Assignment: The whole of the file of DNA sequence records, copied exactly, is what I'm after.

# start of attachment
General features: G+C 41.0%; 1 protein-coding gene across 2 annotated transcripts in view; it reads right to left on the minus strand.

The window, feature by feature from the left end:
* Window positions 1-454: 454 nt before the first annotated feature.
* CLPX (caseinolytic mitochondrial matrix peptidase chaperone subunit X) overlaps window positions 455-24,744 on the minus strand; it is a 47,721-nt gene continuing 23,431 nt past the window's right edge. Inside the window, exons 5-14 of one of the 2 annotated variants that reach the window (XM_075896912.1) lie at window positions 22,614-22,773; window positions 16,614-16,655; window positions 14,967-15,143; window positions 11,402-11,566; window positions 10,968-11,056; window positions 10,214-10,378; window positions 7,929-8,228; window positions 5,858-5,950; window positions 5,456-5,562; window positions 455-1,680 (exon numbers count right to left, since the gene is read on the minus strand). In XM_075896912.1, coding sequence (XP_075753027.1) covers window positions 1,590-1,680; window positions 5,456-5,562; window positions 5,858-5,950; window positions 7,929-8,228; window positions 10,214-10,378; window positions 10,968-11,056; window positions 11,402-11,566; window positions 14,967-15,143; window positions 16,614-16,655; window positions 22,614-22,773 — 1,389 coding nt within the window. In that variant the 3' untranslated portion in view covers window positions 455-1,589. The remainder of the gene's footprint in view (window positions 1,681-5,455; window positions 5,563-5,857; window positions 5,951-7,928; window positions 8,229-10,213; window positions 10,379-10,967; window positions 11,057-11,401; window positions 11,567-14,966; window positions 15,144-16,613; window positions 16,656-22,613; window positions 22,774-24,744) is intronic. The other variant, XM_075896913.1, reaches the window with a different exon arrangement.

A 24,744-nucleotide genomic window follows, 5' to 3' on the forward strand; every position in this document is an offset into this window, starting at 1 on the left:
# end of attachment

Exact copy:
General features: G+C 41.0%; 1 protein-coding gene across 2 annotated transcripts in view; it reads right to left on the minus strand.

The window, feature by feature from the left end:
* Window positions 1-454: 454 nt before the first annotated feature.
* CLPX (caseinolytic mitochondrial matrix peptidase chaperone subunit X) overlaps window positions 455-24,744 on the minus strand; it is a 47,721-nt gene continuing 23,431 nt past the window's right edge. Inside the window, exons 5-14 of one of the 2 annotated variants that reach the window (XM_075896912.1) lie at window positions 22,614-22,773; window positions 16,614-16,655; window positions 14,967-15,143; window positions 11,402-11,566; window positions 10,968-11,056; window positions 10,214-10,378; window positions 7,929-8,228; window positions 5,858-5,950; window positions 5,456-5,562; window positions 455-1,680 (exon numbers count right to left, since the gene is read on the minus strand). In XM_075896912.1, coding sequence (XP_075753027.1) covers window positions 1,590-1,680; window positions 5,456-5,562; window positions 5,858-5,950; window positions 7,929-8,228; window positions 10,214-10,378; window positions 10,968-11,056; window positions 11,402-11,566; window positions 14,967-15,143; window positions 16,614-16,655; window positions 22,614-22,773 — 1,389 coding nt within the window. In that variant the 3' untranslated portion in view covers window positions 455-1,589. The remainder of the gene's footprint in view (window positions 1,681-5,455; window positions 5,563-5,857; window positions 5,951-7,928; window positions 8,229-10,213; window positions 10,379-10,967; window positions 11,057-11,401; window positions 11,567-14,966; window positions 15,144-16,613; window positions 16,656-22,613; window positions 22,774-24,744) is intronic. The other variant, XM_075896913.1, reaches the window with a different exon arrangement.

A 24,744-nucleotide genomic window follows, 5' to 3' on the forward strand; every position in this document is an offset into this window, starting at 1 on the left: